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What does Santiago dream about in The Old Man and the Sea?

Santiago dreams of lions and of a coastal region of the Canary Islands of Africa. 

The day before the central action of the novel takes place, Santiago says good bye to the boy and goes to sleep. His dreams are described in some detail in this section then referred to again at the close of the novel. 

"He was asleep in a short time and he dreamed of Africa when he was a boy and the long golden beaches, so white they hurt your eyes, and the high capes and the great brown mountains."

This episode of dreaming goes on longer than his usual dreams and takes place in greater detail as Santiago recalls the specific "harbours and roadsteads of the Canary Islands." 

Why is this section significant? Santiago's change in his pattern of dreaming includes a mention that he "no longer dreamed of storm, nor of women" and the extended duration and detail of his dreams serve to suggest that Santiago is subtly prepared for return to paradise (or heaven), a place that is definitively peaceful.

After waking up on this day, Santiago undertakes an epic and very special day of fishing. An interpretation that this is his last day of fishing is made available in part by the repeated mention of the lions of Santiago's dreams. His own strength and tenacity, symbolized by the lions, are still a part of his character but are now only shadows of what they once were -- memories of a viral and beautiful life.  

"Santiago is still able to plan his next fishing expedition and to dream again of the lions who perhaps represent to him the strength and the freedom of youth" (eNotes). 

The difference of his dreams from his norm in the early passage of the novel also indicates that the day to come will be a special day, somehow, perhaps, connected to the glory and spirit of the past. Santiago's day of fishing is certainly special. He catches a great, great fish. But he also achieves something on a deeper level, which is highly personal (like the dream) and difficult to share with others.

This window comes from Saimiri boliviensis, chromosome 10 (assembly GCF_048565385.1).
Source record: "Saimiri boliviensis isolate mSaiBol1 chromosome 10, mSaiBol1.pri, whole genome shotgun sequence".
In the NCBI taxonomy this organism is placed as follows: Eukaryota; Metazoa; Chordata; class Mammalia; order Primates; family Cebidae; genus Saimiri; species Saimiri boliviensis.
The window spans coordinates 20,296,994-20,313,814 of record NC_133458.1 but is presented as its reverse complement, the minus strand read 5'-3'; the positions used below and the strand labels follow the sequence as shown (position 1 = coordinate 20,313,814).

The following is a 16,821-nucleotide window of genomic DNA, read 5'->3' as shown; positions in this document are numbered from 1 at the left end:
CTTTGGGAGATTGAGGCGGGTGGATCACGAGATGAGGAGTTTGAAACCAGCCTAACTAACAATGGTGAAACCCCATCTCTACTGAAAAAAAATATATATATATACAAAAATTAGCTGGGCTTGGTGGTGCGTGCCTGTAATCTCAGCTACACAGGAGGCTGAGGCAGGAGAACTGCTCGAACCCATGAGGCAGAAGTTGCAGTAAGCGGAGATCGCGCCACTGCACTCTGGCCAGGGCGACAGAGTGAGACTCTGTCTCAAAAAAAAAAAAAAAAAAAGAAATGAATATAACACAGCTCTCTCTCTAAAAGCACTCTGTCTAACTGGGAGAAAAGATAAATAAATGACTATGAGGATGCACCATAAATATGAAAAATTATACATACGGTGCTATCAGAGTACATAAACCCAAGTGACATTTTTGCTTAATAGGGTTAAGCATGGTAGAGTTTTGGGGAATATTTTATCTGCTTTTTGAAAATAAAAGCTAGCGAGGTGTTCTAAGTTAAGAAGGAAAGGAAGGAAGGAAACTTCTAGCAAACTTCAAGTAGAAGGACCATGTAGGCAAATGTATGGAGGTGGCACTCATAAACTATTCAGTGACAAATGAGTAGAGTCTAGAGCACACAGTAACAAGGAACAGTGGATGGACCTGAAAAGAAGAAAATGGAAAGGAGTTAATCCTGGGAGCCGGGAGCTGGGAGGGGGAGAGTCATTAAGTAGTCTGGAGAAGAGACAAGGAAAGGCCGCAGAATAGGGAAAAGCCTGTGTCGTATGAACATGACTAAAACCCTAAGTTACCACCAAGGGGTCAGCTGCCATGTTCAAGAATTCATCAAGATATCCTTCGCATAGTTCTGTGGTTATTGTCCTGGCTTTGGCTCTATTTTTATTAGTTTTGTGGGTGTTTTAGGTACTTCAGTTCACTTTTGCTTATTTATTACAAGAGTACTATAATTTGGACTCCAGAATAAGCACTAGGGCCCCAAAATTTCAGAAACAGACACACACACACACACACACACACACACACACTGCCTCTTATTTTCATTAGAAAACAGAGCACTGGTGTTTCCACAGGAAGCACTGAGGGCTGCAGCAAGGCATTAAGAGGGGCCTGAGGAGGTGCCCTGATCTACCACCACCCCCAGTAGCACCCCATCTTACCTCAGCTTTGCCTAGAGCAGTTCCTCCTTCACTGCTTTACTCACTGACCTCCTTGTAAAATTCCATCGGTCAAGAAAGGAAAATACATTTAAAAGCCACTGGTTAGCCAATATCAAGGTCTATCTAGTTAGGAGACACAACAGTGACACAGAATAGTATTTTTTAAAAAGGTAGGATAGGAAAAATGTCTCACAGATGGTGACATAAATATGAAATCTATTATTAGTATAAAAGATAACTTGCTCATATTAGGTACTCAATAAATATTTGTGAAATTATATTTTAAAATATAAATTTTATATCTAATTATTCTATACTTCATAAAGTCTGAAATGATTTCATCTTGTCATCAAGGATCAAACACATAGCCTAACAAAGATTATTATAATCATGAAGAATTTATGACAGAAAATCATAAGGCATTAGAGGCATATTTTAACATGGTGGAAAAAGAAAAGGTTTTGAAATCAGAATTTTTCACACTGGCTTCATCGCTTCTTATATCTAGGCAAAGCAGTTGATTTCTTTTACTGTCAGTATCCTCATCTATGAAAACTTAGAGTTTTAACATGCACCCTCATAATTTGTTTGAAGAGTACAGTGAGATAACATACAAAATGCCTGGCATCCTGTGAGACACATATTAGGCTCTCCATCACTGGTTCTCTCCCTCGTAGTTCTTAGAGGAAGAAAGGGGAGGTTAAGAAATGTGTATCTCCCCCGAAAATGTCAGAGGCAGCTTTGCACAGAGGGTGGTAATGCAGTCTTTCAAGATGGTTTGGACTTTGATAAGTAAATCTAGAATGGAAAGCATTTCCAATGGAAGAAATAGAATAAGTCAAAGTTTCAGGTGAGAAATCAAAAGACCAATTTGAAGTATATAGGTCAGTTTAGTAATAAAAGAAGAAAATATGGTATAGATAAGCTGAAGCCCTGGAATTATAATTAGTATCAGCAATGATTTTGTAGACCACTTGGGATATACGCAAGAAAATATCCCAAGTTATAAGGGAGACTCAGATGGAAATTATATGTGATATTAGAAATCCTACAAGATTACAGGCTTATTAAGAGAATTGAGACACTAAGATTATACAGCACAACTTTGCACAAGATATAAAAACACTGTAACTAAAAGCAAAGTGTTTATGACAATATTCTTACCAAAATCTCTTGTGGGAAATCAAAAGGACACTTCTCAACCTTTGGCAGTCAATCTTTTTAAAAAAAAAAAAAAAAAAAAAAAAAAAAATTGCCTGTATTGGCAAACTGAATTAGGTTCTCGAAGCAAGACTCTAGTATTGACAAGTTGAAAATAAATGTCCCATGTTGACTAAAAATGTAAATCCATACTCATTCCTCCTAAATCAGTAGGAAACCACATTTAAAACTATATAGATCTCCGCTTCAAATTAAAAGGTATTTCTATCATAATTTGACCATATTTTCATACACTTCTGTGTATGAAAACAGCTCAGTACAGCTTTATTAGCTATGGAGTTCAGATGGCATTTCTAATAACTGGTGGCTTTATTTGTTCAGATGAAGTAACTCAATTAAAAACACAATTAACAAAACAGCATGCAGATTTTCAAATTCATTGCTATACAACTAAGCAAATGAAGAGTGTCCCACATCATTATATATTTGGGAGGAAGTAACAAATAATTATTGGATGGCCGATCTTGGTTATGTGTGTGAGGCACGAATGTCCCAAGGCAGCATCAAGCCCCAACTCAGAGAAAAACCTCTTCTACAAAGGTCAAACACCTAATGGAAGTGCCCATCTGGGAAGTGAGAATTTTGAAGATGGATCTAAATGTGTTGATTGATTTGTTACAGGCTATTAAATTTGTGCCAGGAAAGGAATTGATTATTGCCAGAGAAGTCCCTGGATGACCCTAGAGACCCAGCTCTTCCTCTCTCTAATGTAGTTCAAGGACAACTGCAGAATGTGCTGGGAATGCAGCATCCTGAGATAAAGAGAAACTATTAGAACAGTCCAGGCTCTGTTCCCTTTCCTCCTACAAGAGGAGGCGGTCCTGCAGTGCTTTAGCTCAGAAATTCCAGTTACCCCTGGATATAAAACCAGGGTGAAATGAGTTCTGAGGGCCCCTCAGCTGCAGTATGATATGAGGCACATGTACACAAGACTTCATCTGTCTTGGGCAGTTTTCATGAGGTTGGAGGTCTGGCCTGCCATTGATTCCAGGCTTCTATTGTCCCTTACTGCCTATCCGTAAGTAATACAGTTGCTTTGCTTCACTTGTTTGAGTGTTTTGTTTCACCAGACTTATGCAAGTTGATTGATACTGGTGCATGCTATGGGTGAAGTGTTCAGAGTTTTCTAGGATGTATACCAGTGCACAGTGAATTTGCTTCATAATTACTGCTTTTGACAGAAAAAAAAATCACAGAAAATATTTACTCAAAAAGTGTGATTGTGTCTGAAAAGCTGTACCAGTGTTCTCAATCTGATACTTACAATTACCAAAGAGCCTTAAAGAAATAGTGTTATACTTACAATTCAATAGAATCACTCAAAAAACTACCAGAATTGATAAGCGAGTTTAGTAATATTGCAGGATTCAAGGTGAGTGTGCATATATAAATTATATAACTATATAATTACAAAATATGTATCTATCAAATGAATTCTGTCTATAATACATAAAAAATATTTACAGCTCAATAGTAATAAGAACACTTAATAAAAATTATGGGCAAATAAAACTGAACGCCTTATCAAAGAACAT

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What does Santiago dream about in The Old Man and the Sea?

Santiago dreams about many different things in the book.  On page 5, "he dreamed of Africa when he was a boy and the long golden beaches and the white beaches, now he lived along that coast every night in his dreams." (pg. 5)

On page 22 of the book, Santiago talks about dreaming of porpoises, lions and of being home in the village all this is going on while he has the marlin on the line and it is dragging the boat.

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In The Old Man and the Sea, what is Santiago's relationship with the sea?

Santiago has a recurrent dream of lions playing on the beaches in Africa. Now that he is old, he doesn't dream of what he used to dream, which was of women, his wife, and "great" occurrences. Instead:

He only dreamed of places now and of the lions on the beach. They played like young cats in the dusk and he loved them as he loved the boy.

These dreams are important because they show what makes him happy now. They reveal what he loves. He loves nature, play, and youth, all of which the lions represent. The places he dreams of include his beloved sea and surf. His dreams have become simpler, reflecting the increased purity of his values as he has grown older and as what is unimportant has faded away.

At the very end of the book, after his epic battle with the marlin and the sharks, his dream of the lions symbolizes that he has not been defeated, even though the sharks ate his marlin. In fact, he is revitalized.

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In The Old Man and the Sea, what is Santiago's relationship with the sea?

In The Old Man and the Sea, Ernest Hemingway presents an elderly fisherman who is both attuned to the natural world, having spent most of his life fishing in the open sea, and determined to wrest a living out of this dangerous environment. Santiago is both optimistic and stubborn in staying out in his boat long after it seems he has no chance of catching any fish. Once he hooks the marlin, this tenacity turns to obsession, as the sharks literally consume the fish and the impossible situation figuratively consumes his sanity. Out in the boat, not catching any fish for weeks, he starts to get distracted and then corrects himself, "now is the time to think of only one thing. That which I was born for. There might be a big one around that school, he thought."